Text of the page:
In Idaho, America's first, and only, cobalt mine in decades is opening
SALMON, Idaho — The first — and only — cobalt mine in America in decades opened Friday in Idaho amid rising demand for the unique metal, a key component in electric vehicle batteries and battery storage.
The opening of Australia-based Jervois Global's Idaho facility, near the site of a defunct cobalt open pit mine, is being hailed by state and federal officials pushing to fast track development of minerals that support domestic and national security.
"We're talking about building a world class clean energy economy, and this mine, this project ... is key to that vision," the U.S. Department of Energy's Geri Richmond told workers and dignitaries gathered at the remote mine site.
Not far from the famed Salmon River, the mine is the latest reminder of the environmental quandary for the United States and world as economies shift away from fossil fuels and toward greener energy. Electrifying transportation will require massive amounts of new mining.
Not your grandfather's cobalt mine
The old mine, shuttered in 1982, was also the only cobalt mine in the U.S. in its time. It polluted local trout streams, but Jervois Global CEO Bryce Crocker says environmental safeguards are in place for this generation's mine, including $44 million set aside for cleanup, as required by federal law should something unexpected happen. The Jervois mine is also mostly underground and will be capped once operations end, unlike the old, large open pit.
"I think this is a really important development for the U.S.," Crocker says. "This is geopolitically significant because the U.S. has no cobalt supply domestically."
Most of the cobalt mined in the world today comes from the Democratic Republic of Congo, where there are widespread child labor and other human rights problems. Most of its production goes to China, which also controls most cobalt refining globally.
"Idaho's is the only cobalt mine in the United States and it's going to remain so," Crocker says. "So we viewed it as a strategically important asset for the country."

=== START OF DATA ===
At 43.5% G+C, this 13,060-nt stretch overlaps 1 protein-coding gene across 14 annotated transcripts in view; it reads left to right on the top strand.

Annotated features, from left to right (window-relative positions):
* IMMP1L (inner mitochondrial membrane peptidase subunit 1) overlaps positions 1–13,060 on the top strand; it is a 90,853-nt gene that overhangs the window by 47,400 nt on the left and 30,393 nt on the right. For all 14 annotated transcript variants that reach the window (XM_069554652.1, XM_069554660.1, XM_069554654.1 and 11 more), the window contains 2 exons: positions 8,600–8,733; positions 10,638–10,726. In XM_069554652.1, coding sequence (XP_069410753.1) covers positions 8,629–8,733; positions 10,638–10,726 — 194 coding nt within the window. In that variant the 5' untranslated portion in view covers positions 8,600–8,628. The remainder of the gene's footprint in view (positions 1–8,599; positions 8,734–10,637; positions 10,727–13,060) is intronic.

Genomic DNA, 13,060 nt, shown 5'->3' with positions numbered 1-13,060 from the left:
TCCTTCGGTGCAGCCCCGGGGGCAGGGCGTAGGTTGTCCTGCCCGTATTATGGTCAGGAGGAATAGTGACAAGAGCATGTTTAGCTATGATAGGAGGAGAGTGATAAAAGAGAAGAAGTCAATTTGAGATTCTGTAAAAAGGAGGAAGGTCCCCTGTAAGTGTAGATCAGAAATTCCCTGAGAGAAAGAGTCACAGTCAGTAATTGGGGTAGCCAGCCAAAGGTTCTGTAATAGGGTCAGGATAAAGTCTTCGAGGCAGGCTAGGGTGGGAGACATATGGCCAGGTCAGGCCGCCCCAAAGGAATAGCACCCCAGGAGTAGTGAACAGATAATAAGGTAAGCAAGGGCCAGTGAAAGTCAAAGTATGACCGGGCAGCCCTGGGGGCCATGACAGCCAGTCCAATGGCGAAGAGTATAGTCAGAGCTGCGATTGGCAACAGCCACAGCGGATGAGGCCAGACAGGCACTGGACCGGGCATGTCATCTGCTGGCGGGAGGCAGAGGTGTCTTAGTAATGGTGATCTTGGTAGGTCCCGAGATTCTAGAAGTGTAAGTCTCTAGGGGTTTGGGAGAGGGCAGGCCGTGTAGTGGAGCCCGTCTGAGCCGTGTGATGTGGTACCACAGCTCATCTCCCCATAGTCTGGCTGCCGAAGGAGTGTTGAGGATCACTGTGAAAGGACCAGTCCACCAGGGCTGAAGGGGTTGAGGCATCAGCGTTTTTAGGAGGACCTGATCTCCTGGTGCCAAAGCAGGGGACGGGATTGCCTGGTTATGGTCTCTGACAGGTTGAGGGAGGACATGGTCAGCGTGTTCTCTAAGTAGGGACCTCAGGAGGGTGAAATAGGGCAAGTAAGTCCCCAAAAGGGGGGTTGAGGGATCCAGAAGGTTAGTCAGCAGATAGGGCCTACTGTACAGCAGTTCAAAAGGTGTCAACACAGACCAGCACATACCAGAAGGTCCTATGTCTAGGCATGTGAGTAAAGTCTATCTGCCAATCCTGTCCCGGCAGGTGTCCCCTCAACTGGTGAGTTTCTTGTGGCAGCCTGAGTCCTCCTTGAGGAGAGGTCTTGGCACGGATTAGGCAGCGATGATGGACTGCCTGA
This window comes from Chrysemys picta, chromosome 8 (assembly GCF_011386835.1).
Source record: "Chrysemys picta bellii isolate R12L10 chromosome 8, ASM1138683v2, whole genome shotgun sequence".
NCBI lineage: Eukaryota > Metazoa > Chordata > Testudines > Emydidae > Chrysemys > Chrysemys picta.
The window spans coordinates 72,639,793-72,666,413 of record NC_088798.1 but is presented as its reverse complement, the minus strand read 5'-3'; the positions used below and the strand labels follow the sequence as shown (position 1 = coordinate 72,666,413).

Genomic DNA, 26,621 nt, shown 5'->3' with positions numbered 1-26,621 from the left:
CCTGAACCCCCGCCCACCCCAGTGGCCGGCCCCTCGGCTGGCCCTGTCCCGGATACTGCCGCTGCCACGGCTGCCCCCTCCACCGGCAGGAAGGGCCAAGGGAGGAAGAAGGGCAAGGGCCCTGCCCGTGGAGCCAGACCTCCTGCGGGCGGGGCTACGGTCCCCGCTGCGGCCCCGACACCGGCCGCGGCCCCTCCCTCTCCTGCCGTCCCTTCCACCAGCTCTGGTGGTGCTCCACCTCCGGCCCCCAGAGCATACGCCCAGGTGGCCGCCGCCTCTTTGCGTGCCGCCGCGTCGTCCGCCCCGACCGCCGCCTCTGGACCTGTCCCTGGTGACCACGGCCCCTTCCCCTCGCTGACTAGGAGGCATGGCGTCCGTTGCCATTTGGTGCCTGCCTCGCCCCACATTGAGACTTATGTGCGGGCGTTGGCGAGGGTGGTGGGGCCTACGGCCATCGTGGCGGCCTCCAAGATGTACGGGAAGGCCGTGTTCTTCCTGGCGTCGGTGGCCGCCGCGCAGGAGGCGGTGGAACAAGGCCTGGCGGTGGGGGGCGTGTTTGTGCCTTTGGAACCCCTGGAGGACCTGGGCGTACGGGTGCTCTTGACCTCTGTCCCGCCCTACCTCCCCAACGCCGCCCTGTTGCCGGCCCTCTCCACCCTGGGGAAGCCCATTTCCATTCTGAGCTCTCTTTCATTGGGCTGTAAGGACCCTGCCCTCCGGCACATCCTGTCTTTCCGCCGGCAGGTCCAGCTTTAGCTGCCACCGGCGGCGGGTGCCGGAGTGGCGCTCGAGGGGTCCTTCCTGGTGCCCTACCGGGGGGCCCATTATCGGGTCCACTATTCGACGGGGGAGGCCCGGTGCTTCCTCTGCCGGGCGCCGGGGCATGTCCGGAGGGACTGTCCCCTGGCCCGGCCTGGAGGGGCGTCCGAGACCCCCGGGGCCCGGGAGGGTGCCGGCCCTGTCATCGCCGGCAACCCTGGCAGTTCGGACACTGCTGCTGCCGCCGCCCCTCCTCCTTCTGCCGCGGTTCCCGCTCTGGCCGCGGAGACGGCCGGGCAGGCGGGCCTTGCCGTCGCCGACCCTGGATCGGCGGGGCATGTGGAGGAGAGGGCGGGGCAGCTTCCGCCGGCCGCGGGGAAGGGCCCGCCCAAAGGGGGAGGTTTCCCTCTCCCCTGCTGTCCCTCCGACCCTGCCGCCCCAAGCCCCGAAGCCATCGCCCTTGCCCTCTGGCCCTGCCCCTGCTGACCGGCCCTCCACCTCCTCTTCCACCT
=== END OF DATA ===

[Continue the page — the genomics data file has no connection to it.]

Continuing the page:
The $100 million enterprise that publicly traded Jervois is launching will, even at full production, amount to a small blip in the global market. Once fully operational, the Idaho mine is expected to meet only about 10% of overall U.S. demand. Enough for several hundred thousand electric cars, the company says.
"It will be a while before we can actually say that this is going to be a growth industry," says Brad Martin, director of the RAND National Security Supply Chain Institute. "To think that we're going to be able to move all this back into the United States in short order and be self-sufficient is not right."
Still, Martin says the future is electrification of global energy grids, and cobalt plays a key role. So companies will be jockeying to secure reliable sources of it, domestically and from allied countries, as how China will use its control over most DRC cobalt is uncertain.
The cobalt from the Idaho mine will be shipped to a refinery Jervois is refurbishing in São Paulo, Brazil, to be processed. The company projects an initial seven-year run. That makes building a U.S. refinery too costly for now, but company officials are eying new federal funds aimed at boosting domestic mineral production that might help extend the mine's life cycle.
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